Political theorists, going as far back as John Stuart Mill and John Dewey, have long argued that exposure to diverse perspectives is vital both to a robust civil society and to the development of individuals within those societies.
The Pew Research Center's Internet and American Life Project continually delivers fascinating, high-quality research products. Their most recent study of teachers and technology surveyed several thousands teachers involved in Advanced Placement classes and the National Writing Project; they call them "leading edge" teachers. For me, the most interesting part of the report digs deeply into issues of technology and equity. One set of highlights includes these findings:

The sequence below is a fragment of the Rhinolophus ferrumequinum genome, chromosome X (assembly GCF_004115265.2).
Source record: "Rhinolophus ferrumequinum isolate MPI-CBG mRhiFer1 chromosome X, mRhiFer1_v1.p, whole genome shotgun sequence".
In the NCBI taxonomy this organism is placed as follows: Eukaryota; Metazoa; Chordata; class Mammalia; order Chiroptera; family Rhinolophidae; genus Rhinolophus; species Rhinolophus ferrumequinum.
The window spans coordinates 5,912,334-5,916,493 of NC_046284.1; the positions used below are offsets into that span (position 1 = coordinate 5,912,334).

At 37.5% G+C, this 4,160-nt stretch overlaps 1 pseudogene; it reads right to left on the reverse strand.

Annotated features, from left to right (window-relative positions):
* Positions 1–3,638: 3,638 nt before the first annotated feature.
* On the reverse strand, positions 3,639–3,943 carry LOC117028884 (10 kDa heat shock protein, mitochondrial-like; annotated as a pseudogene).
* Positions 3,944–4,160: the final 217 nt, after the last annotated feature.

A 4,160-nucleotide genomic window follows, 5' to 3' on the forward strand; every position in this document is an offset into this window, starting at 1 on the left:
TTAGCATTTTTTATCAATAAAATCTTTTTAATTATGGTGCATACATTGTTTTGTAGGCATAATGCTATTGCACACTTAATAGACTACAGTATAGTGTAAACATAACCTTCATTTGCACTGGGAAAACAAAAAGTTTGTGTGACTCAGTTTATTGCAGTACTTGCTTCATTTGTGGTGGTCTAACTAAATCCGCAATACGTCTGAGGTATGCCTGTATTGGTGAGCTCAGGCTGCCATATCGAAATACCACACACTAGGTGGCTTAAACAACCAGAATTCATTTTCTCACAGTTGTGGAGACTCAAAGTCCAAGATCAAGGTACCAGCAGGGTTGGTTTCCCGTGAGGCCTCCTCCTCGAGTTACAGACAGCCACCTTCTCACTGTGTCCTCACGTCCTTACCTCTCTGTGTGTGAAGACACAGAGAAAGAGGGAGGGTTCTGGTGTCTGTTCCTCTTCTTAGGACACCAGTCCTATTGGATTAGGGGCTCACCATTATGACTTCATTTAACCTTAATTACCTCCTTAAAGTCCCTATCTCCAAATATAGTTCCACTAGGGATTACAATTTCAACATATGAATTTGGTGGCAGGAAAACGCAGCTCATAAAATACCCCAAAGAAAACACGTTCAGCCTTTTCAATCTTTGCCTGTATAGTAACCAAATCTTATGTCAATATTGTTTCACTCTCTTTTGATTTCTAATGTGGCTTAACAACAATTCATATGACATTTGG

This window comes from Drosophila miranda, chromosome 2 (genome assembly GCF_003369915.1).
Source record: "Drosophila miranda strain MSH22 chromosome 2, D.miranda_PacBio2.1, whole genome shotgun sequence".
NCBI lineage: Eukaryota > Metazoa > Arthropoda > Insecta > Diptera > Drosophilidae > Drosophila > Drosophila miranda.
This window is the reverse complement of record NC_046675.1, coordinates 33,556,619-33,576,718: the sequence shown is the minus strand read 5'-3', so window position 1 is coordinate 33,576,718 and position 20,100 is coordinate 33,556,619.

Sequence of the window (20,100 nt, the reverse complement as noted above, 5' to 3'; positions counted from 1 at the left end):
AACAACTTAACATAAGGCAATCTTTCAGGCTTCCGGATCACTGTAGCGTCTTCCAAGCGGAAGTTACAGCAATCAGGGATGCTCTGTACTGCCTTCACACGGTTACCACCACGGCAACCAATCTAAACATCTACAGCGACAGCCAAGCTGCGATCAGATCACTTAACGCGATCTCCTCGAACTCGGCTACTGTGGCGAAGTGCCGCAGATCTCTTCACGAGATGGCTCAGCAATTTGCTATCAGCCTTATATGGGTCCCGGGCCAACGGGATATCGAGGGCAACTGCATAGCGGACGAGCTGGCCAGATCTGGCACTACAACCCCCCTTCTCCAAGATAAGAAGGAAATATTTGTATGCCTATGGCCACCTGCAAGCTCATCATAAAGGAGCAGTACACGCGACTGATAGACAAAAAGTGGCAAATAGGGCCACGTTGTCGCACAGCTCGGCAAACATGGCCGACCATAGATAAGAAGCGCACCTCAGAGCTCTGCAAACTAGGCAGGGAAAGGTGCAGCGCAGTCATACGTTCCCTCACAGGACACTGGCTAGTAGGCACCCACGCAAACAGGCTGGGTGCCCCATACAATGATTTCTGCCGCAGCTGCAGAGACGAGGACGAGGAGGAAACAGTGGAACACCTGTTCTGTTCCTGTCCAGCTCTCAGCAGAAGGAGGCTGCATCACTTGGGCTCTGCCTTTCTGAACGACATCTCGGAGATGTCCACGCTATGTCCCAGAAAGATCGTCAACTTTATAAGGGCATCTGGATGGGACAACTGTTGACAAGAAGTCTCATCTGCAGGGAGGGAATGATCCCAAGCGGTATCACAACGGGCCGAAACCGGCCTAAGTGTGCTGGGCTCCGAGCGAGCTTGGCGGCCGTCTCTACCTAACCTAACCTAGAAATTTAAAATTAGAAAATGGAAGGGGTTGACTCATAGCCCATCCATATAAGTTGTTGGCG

Digital Learning Day is coming up on February 6, and there will no doubt be a lot of conversation and debate about whether online tools can help students prepare for career and college. While career and college preparation are important goals, they aren’t the sum of the purposes of schools: Our educational institutions also have an obligation to prepare students for citizenship and for a reflective, ethical, and well-examined life.